By Boniface Nyaga
Published February 20, 2018
A new streaming service aimed at increasing revenue for musicians has been introduced in Kenya.
The service, that is operated by mobile telephony service provider, Safaricom, will launch with a free 14-day trial. Thereafter customers will choose subscription plans ranging from Sh25 (US$0.25) a day, Sh150 (US$15) weekly or Sh499 (US$49.90) on a monthly basis.
The streaming app selects, codifies and classifies a music catalogue of more than two million songs from about 400 000 local and international artists.
“Our aim is to delight our subscribers with a carefully curated world-class collection, a fantastic user interface and a smooth streaming experience,” Sylvia Wairimu Mulinge, Director of consumer Service at Safaricom, says.
Mulinge says the service that is known as Songa has concluded agreements with major African and international labels as well as aggregators including Sony Music Entertainment, Africori, Africha, Ngoma and Expedia. Safaricom said it was also in negotiations with other major labels.
“In Songa by Safaricom, we see a unique solution that rivals international music applications,” Sean Watson, Managing Director of Sony Music Entertainment Africa, says. “Sony Music Entertainment is proud to be associated with this unique product that we believe is well positioned to deliver on its promise to entertain and capture unique moments in our lives.”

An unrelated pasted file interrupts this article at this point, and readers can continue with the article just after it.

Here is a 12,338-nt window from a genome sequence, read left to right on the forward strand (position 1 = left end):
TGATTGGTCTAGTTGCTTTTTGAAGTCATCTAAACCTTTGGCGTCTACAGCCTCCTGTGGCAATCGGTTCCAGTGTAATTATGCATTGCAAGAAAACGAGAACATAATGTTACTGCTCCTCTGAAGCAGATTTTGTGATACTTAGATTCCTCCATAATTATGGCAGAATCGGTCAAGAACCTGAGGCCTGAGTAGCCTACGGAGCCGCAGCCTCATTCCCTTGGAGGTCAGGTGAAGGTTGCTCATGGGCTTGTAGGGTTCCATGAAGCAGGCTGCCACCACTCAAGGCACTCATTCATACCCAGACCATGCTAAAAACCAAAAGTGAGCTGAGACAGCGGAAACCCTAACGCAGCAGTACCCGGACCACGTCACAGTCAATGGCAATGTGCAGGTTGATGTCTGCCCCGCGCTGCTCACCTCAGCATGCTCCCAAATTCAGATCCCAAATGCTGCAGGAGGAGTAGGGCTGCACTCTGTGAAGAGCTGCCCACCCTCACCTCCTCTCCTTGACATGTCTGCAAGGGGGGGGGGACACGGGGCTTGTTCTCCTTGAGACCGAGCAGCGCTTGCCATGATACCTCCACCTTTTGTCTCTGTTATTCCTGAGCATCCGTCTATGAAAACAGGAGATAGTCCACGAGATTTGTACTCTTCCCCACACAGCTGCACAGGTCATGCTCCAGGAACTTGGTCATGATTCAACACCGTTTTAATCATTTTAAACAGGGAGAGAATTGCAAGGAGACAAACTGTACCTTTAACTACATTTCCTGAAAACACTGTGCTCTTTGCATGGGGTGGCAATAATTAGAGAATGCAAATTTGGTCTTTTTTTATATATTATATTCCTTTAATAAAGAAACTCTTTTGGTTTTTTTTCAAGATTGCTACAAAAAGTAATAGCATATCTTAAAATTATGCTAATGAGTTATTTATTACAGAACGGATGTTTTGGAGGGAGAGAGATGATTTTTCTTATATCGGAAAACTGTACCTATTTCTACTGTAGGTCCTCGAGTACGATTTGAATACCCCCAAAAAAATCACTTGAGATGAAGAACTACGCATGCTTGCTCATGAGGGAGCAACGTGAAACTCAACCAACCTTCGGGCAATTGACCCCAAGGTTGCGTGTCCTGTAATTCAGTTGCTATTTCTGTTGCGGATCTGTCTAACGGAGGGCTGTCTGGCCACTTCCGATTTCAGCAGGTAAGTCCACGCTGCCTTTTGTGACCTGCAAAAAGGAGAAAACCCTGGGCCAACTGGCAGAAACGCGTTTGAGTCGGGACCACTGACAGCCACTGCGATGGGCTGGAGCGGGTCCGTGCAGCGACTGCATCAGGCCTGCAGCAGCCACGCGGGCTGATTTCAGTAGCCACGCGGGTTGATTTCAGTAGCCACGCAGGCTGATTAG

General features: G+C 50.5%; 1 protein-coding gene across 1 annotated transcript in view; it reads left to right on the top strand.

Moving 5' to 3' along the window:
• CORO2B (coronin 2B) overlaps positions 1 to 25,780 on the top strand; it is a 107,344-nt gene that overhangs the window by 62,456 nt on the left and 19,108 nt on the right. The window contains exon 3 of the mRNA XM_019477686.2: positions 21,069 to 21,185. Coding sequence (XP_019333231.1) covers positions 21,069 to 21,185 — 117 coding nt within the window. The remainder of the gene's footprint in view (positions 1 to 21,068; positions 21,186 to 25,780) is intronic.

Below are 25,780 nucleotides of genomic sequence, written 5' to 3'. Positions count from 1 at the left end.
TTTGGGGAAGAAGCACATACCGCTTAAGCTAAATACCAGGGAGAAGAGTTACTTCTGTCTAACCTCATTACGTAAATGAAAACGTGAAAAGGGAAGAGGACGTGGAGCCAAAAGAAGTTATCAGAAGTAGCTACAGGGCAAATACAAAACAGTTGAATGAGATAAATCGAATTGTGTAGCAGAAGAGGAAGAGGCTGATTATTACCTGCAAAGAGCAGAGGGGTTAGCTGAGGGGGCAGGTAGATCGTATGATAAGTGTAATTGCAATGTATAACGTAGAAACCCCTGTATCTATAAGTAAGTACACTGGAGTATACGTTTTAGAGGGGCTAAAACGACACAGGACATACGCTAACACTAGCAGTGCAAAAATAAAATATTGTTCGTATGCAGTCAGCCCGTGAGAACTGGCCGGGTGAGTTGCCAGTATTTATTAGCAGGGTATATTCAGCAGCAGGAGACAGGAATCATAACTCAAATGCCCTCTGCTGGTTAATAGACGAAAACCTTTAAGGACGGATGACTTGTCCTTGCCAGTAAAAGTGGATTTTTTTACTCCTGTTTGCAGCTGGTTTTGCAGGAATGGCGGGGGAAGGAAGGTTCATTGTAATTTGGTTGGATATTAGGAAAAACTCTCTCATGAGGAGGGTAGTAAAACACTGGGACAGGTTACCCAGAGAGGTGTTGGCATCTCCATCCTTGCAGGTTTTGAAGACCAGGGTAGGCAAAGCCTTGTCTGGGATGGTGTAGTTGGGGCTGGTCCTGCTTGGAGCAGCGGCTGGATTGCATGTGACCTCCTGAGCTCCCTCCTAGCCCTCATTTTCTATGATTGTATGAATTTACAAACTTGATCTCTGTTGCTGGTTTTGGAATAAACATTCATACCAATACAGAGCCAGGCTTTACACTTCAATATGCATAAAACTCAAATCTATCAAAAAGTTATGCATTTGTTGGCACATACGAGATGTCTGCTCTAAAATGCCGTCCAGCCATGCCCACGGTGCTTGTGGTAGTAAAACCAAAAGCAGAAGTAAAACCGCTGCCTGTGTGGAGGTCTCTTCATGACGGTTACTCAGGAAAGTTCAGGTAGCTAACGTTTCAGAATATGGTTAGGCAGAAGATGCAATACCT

To drive consumer uptake and create awareness of the platform, Safaricom has engaged Kenyan artists Nyashinski, Sauti Sol and Mercy Masika, as Songa Creative Directors.
“As a creative director I’ll be able to influence how the app is run from a musician’s as well as an end user’s point of view,” Nyashinski says. “The platform is great and has been a long time coming. Because it’s by Safaricom in association with Radio Africa, it leverages on the huge infrastructure, customer database and financial muscle of both organisations. This means more people can easily access music legally, whether they buy it or stream it.”
Safaricom’s ring-back tone service, Skiza, is already making a huge impact on the music business in Kenya. It is reported to have paid out more than Sh1.4 billion to artists in 2017.
“We always get inquiries from fans who want to buy our music legally but we have lacked the means to service the market,” Masika says. “This platform moves us from the CD era to the digital era and we are excited at the business opportunities it presents.”
“Any platform that helps us get our music to our customers in a transparent way is a plus for our industry,” says pop artist Nameless. “Songa [shall] allow us to monitor sales and we are excited about that. We are still waiting to see how it goes, but we encourage people to get the app and continue supporting Kenyan music.”
A Music in Africa article